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Interest Groups and Patent Reform in India


  • Anitha Ramanna



India’s patent reforms represent a shift in India’s policy from one of enormous opposition to revising patent laws according to the WTO, to one of compliance with many aspects of TRIPs (Trade Related Intellectual Property Rights) Agreement. Industry and civil society had a strong interest in blocking reforms on IPRs (Intellectual Property Rights), and initially played an important role in preventing reforms of India’s patent law. India has recently changed its patent regime, led by important industry groups who revised their positions, and new NGOs that promoted reform. The preferences of actors and their changing interests are important factors in the reform process. Perceived benefits from the new regime partly explain the rise of a pro-reform constituency among industry and NGOs. Yet preference formation is complex and depends on interpretation of strategies by various actors.[IGIDR WP 06]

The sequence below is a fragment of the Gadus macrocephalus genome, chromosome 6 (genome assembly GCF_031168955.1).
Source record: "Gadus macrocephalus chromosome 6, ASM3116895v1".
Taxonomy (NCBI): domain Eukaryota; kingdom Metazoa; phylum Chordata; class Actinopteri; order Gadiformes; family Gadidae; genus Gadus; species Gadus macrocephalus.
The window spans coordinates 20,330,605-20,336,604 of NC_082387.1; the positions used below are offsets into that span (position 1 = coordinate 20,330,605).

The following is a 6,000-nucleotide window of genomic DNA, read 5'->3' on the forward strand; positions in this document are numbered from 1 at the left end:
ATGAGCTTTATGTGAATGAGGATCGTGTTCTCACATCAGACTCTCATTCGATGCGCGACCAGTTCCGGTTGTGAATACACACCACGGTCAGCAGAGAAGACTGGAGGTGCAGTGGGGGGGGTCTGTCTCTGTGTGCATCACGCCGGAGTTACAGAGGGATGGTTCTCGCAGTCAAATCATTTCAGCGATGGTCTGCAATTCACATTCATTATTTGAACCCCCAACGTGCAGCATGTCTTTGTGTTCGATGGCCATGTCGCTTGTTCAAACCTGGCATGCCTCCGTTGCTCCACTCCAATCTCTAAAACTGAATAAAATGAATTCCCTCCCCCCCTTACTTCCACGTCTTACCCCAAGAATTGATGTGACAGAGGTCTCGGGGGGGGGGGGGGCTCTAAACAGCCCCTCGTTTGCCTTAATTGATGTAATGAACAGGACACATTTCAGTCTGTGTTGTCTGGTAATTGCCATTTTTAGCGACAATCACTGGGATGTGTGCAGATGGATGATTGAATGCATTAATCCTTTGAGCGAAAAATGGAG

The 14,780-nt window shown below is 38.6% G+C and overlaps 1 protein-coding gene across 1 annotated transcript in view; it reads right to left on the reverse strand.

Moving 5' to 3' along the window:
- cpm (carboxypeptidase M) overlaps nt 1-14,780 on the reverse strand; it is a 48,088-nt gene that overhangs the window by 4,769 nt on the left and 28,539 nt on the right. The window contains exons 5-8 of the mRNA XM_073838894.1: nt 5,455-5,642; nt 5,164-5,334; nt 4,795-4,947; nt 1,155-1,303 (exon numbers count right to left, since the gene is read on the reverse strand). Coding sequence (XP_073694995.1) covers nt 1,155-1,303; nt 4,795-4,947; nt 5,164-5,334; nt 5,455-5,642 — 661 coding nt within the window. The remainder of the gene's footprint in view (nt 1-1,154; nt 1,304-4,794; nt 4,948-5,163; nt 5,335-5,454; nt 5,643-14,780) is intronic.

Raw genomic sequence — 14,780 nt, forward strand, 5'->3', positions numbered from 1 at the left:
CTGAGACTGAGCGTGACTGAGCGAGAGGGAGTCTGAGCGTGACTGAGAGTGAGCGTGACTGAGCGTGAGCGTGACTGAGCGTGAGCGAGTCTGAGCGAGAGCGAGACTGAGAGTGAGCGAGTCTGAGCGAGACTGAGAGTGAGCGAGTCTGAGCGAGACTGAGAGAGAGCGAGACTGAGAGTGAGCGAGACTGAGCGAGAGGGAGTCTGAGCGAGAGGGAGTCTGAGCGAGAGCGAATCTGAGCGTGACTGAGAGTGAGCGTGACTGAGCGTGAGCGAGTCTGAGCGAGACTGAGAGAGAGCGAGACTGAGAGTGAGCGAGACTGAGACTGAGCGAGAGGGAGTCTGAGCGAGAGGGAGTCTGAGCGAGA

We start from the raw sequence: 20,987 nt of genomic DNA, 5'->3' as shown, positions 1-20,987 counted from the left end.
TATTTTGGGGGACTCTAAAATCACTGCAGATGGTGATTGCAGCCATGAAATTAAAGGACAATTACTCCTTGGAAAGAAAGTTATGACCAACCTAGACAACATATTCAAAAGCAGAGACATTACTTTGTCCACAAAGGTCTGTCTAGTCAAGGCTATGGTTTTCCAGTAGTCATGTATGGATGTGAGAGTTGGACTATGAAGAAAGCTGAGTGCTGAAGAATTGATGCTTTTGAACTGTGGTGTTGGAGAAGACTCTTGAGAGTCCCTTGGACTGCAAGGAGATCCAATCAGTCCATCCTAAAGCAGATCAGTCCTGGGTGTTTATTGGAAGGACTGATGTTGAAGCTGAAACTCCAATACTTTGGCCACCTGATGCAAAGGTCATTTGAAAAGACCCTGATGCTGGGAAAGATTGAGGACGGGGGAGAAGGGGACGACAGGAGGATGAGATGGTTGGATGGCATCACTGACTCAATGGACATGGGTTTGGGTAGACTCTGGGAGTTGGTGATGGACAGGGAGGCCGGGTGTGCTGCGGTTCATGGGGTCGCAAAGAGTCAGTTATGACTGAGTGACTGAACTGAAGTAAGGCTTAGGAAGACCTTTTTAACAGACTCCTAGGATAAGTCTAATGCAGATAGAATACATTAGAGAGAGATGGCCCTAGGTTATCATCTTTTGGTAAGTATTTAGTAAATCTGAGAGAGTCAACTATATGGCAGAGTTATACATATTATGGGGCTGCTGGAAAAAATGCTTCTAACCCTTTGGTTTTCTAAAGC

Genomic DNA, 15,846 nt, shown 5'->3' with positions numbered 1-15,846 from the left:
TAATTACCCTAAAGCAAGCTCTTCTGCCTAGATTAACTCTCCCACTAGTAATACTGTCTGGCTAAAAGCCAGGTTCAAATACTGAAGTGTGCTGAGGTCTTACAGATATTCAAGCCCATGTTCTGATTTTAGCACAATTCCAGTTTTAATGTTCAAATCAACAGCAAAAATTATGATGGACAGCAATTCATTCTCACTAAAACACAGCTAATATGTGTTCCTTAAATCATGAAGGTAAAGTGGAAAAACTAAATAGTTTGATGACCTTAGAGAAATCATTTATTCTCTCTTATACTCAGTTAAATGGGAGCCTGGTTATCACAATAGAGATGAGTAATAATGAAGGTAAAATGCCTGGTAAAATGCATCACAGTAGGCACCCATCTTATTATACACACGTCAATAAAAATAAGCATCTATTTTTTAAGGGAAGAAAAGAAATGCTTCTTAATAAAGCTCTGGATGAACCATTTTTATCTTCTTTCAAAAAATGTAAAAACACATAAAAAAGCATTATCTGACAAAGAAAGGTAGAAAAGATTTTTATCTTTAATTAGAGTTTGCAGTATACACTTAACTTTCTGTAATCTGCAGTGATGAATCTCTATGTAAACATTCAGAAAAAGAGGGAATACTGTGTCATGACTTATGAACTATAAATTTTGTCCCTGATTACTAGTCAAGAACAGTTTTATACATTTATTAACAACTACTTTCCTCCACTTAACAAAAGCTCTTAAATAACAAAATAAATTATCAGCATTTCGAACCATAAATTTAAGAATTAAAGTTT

Suggested Citation

  • Anitha Ramanna, 2009. "Interest Groups and Patent Reform in India," Working Papers id:1979, eSocialSciences.
  • Handle: RePEc:ess:wpaper:id:1979
    Note: Institutional Papers

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    References listed on IDEAS

    1. Gary Gorton, 2008. "The Panic of 2007," Yale School of Management Working Papers amz2372, Yale School of Management.
    2. Ashima Goyal, 2009. "Financial crises: reducing pro-cyclicality," Macroeconomics and Finance in Emerging Market Economies, Taylor & Francis Journals, vol. 2(1), pages 173-183.
    3. Hahn Robert & Passell Peter, 2008. "The Rush to Re-Regulate," The Economists' Voice, De Gruyter, vol. 5(3), pages 1-3, July.
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    Intellectual Property Rights; industry groups; NGOs; reform; preferences; Trade Related Intellectual Property Rights;

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